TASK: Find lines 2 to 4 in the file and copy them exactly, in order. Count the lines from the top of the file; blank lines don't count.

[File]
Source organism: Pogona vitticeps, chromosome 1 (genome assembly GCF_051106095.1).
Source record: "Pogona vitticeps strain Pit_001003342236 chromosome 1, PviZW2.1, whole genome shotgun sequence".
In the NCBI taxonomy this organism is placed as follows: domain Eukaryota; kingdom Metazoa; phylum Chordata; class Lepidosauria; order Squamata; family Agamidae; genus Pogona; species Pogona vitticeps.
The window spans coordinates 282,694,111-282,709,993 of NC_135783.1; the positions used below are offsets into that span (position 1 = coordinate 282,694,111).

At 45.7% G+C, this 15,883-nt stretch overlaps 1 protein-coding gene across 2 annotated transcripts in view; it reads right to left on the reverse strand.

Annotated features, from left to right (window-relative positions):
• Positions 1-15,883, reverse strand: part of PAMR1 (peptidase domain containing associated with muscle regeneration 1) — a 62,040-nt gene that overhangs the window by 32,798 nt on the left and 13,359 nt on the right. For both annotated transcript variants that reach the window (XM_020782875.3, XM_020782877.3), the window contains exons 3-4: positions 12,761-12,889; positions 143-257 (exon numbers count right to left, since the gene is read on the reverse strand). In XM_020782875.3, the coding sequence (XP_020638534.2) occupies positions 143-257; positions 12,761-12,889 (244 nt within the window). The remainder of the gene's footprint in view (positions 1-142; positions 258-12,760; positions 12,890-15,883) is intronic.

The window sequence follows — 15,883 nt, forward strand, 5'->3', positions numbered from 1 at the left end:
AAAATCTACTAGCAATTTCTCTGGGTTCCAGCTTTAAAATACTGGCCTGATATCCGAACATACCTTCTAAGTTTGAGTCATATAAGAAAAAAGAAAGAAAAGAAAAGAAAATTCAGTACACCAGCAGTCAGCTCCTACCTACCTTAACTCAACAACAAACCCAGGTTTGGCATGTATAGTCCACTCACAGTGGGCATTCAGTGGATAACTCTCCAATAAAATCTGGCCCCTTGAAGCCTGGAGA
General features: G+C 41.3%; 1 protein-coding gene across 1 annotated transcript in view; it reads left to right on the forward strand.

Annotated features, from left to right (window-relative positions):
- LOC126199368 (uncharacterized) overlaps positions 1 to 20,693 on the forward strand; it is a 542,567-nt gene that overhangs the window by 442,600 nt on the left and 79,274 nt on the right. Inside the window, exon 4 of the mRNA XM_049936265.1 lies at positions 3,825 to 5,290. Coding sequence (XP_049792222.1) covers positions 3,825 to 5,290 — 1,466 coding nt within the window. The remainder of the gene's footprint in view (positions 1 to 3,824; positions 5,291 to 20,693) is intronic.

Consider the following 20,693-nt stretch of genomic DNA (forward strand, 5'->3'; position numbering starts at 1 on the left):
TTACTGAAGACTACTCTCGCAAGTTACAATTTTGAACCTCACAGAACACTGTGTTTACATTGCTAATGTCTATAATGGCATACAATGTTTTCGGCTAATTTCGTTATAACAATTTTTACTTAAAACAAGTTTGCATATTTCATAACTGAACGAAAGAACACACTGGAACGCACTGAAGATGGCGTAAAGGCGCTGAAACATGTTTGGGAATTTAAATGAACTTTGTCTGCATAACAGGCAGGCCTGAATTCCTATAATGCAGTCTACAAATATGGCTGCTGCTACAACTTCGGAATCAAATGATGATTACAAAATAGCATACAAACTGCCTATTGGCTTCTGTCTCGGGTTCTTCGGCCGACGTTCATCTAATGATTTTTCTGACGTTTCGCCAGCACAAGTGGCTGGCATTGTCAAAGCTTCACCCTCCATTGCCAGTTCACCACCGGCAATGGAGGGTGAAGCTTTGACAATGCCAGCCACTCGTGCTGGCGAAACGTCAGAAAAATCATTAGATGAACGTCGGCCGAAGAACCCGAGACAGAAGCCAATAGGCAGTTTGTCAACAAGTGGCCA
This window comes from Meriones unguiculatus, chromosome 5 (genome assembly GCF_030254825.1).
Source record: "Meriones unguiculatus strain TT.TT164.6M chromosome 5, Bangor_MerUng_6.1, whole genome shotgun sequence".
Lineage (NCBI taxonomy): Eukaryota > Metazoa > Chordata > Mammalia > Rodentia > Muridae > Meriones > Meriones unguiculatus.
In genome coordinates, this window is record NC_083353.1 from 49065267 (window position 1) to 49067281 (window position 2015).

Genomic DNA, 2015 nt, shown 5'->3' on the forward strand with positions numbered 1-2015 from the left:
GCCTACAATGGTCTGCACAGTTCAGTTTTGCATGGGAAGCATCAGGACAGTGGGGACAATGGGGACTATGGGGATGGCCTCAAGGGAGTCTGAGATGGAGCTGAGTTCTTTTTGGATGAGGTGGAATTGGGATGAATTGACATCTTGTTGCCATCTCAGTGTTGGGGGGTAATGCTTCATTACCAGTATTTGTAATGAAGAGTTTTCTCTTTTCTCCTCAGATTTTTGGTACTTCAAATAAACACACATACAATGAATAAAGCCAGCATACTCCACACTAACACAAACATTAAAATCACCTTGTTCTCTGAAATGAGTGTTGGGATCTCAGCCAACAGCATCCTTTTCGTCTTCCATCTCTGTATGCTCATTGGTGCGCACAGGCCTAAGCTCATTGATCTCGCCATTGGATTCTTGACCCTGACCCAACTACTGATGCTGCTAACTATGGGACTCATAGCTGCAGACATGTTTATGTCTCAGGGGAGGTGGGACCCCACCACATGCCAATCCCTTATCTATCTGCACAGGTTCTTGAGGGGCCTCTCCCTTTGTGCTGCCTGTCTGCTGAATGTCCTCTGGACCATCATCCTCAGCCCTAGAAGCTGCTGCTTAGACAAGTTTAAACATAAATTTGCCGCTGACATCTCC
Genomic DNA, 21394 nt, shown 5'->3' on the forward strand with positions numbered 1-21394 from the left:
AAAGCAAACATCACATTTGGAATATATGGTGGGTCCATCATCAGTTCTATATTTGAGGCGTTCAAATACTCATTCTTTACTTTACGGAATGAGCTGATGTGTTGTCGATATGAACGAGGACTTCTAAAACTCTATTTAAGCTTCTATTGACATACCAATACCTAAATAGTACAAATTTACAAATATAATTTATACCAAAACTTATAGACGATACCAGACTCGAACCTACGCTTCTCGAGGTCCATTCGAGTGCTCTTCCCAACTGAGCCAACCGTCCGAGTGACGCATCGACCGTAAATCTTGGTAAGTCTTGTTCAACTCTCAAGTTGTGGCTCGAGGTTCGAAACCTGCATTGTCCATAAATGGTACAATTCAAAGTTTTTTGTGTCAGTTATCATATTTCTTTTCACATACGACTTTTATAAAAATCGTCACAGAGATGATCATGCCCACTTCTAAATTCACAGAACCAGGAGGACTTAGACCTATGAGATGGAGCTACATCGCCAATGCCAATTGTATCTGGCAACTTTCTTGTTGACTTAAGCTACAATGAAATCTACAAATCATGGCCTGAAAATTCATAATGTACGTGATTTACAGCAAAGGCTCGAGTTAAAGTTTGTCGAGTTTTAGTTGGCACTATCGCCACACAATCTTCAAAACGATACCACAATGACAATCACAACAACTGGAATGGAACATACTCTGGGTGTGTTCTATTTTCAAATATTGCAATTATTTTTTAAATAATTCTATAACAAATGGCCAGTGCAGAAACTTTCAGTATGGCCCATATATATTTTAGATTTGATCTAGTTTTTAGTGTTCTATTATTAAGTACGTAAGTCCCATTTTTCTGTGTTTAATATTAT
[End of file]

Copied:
Source record: "Pogona vitticeps strain Pit_001003342236 chromosome 1, PviZW2.1, whole genome shotgun sequence".
In the NCBI taxonomy this organism is placed as follows: domain Eukaryota; kingdom Metazoa; phylum Chordata; class Lepidosauria; order Squamata; family Agamidae; genus Pogona; species Pogona vitticeps.
The window spans coordinates 282,694,111-282,709,993 of NC_135783.1; the positions used below are offsets into that span (position 1 = coordinate 282,694,111).